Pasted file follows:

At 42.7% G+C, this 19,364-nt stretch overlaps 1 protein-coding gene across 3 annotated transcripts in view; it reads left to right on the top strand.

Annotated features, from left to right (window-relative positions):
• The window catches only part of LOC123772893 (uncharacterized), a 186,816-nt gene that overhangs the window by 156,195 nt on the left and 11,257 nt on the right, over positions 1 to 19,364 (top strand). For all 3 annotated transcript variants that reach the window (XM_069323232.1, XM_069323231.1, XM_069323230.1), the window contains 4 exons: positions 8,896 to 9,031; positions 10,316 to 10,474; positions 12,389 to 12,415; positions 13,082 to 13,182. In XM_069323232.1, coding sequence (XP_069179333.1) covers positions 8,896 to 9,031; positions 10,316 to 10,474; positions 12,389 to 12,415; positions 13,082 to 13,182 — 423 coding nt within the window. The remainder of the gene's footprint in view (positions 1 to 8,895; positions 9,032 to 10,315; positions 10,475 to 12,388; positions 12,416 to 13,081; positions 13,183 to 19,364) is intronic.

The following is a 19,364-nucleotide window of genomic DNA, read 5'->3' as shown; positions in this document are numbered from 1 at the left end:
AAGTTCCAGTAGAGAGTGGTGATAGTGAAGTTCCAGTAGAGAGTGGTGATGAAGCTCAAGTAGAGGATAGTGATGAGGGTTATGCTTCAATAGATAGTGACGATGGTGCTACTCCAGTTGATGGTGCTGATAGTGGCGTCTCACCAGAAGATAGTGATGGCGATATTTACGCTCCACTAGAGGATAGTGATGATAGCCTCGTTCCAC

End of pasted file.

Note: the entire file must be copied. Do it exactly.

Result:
At 42.7% G+C, this 19,364-nt stretch overlaps 1 protein-coding gene across 3 annotated transcripts in view; it reads left to right on the top strand.

Annotated features, from left to right (window-relative positions):
• The window catches only part of LOC123772893 (uncharacterized), a 186,816-nt gene that overhangs the window by 156,195 nt on the left and 11,257 nt on the right, over positions 1 to 19,364 (top strand). For all 3 annotated transcript variants that reach the window (XM_069323232.1, XM_069323231.1, XM_069323230.1), the window contains 4 exons: positions 8,896 to 9,031; positions 10,316 to 10,474; positions 12,389 to 12,415; positions 13,082 to 13,182. In XM_069323232.1, coding sequence (XP_069179333.1) covers positions 8,896 to 9,031; positions 10,316 to 10,474; positions 12,389 to 12,415; positions 13,082 to 13,182 — 423 coding nt within the window. The remainder of the gene's footprint in view (positions 1 to 8,895; positions 9,032 to 10,315; positions 10,475 to 12,388; positions 12,416 to 13,081; positions 13,183 to 19,364) is intronic.

The following is a 19,364-nucleotide window of genomic DNA, read 5'->3' as shown; positions in this document are numbered from 1 at the left end:
AAGTTCCAGTAGAGAGTGGTGATAGTGAAGTTCCAGTAGAGAGTGGTGATGAAGCTCAAGTAGAGGATAGTGATGAGGGTTATGCTTCAATAGATAGTGACGATGGTGCTACTCCAGTTGATGGTGCTGATAGTGGCGTCTCACCAGAAGATAGTGATGGCGATATTTACGCTCCACTAGAGGATAGTGATGATAGCCTCGTTCCAC